Zinc in 18th and 19th Century Decorative Arts: Unveiling the Industrial Charm

Zinc, a versatile and readily available metal, played a significant role in the decorative arts of the 18th and 19th centuries. Its broad use during this period coincides with advancements in metal processing techniques and the growth of the Industrial Revolution, which brought about a democratisation of decorative objects.

In the realm of decorative arts, zinc was appreciated for its malleability and resistance to corrosion. It was also lighter than other popular metals like iron or bronze, making it an ideal choice for a range of objects, from furniture and sculptures to architectural elements. Its affordability compared to precious metals made it accessible to a wider audience, leading to its widespread use.

In the 18th century, zinc was often used to create small decorative items like buttons, medallions, and toys. But it was during the 19th century that its use became more prevalent and diverse. With improvements in casting methods, zinc was utilised to manufacture larger items such as statues, clocks, and ornaments. It also found a special place in architecture as a popular material for roof cladding, weather vanes, and decorative moldings because of its durability and resistance to weathering.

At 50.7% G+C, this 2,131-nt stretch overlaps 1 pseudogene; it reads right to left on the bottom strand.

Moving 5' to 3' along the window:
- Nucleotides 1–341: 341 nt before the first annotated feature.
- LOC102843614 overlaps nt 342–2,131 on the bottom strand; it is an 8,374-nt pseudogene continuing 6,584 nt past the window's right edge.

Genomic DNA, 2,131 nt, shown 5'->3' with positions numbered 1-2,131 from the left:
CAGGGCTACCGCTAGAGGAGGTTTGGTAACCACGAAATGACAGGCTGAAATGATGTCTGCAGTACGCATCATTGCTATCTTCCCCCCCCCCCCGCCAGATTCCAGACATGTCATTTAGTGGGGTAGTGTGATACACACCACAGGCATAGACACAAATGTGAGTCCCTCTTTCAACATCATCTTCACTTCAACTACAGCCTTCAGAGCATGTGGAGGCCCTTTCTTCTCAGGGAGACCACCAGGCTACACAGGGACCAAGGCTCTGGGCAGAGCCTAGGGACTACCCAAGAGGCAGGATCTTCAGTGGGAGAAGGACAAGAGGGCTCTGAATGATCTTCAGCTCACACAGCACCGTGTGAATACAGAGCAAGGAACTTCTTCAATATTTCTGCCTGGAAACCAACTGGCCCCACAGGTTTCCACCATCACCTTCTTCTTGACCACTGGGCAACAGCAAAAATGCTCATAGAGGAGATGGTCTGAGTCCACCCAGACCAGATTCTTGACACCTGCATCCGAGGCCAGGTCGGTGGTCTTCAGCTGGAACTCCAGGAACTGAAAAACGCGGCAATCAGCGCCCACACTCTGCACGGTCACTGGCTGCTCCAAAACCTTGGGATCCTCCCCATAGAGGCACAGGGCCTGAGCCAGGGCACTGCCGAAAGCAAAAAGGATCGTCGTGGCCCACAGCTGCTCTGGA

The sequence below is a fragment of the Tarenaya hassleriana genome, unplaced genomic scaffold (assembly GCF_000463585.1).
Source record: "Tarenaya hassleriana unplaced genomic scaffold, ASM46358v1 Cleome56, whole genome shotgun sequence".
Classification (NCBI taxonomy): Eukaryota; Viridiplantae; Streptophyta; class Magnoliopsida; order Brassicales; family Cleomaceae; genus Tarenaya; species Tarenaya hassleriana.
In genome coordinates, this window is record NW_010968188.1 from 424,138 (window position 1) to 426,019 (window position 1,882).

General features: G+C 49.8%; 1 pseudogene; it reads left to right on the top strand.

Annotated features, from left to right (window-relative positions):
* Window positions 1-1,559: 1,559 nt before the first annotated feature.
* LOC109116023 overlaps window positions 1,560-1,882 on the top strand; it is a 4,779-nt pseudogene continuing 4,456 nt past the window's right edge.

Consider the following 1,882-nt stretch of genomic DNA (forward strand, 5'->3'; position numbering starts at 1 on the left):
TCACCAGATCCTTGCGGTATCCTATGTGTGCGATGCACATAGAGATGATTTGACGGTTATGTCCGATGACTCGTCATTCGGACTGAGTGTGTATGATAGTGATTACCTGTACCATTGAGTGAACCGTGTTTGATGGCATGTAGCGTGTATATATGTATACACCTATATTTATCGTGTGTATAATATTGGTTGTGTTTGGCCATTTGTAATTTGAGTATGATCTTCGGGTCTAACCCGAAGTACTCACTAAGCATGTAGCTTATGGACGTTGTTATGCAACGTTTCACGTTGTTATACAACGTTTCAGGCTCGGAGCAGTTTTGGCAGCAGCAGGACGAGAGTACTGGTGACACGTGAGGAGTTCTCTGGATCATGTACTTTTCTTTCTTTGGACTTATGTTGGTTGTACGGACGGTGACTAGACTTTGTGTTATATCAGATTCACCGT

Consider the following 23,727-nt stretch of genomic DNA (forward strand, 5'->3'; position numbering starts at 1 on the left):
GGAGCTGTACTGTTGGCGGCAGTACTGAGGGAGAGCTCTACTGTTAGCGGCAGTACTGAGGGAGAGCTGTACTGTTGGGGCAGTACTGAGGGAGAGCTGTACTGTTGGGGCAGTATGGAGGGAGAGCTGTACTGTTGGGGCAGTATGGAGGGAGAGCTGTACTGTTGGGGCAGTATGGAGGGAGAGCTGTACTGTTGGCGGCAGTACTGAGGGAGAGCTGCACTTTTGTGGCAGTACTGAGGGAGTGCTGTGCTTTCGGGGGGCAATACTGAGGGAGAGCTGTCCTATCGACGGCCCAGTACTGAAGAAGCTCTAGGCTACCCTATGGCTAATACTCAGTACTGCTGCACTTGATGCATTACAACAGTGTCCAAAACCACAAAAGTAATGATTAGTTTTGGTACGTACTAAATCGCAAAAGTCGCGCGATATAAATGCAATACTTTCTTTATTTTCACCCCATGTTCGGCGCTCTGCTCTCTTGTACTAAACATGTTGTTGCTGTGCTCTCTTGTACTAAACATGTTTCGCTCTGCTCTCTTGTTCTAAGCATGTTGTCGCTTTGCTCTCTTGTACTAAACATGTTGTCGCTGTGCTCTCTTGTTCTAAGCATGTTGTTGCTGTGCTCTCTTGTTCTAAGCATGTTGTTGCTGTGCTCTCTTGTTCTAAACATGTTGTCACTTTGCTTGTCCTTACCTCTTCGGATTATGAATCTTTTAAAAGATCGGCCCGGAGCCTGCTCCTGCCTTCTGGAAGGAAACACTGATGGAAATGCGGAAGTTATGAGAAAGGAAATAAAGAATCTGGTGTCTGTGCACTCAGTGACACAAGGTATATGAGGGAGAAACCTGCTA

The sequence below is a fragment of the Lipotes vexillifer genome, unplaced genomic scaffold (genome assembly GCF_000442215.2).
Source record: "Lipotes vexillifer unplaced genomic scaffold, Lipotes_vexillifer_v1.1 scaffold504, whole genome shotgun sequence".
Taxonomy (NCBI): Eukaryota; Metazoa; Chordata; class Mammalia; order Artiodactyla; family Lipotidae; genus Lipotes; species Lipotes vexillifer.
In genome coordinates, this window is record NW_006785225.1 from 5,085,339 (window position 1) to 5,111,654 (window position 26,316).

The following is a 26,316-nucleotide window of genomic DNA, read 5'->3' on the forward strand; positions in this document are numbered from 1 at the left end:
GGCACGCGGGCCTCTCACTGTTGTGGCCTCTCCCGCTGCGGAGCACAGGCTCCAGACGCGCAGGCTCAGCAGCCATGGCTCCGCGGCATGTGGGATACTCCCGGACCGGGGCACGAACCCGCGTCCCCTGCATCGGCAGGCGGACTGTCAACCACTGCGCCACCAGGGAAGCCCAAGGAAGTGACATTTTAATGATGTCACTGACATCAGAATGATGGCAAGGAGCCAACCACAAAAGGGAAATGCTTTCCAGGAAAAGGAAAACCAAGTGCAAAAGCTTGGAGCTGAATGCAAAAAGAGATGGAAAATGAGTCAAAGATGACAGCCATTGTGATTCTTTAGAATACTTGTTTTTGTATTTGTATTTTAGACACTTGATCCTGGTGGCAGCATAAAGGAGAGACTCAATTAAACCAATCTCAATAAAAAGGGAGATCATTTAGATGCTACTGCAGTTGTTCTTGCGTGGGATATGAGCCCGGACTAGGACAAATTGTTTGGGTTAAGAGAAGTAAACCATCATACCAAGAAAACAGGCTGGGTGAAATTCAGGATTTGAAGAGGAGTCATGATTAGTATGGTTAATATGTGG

A significant application of zinc during this period was in the production of ‘zincography’ prints. This method, which involves etching a design onto a zinc plate, was a cheaper and more accessible alternative to traditional lithography, contributing to the wider dissemination of artistic images.

One of the unique decorative uses of zinc in the 19th century was the creation of ‘zinc furniture’. These pieces, characterized by their metallic sheen and industrial aesthetic, were especially popular in America and France. While the French used zinc in the construction of bistro tables, American designers incorporated it into garden furniture and cabinets, combining it with other materials like wood for contrast.

In summary, the use of zinc in the decorative arts of the 18th and 19th centuries reflects the industrial growth and technological advancements of the period. Its versatility, durability, and affordability made it a popular choice for both utilitarian and decorative objects, leaving a distinct mark on the aesthetics of the time.


Price Filter - slider
Materials Filter
Techniques Filter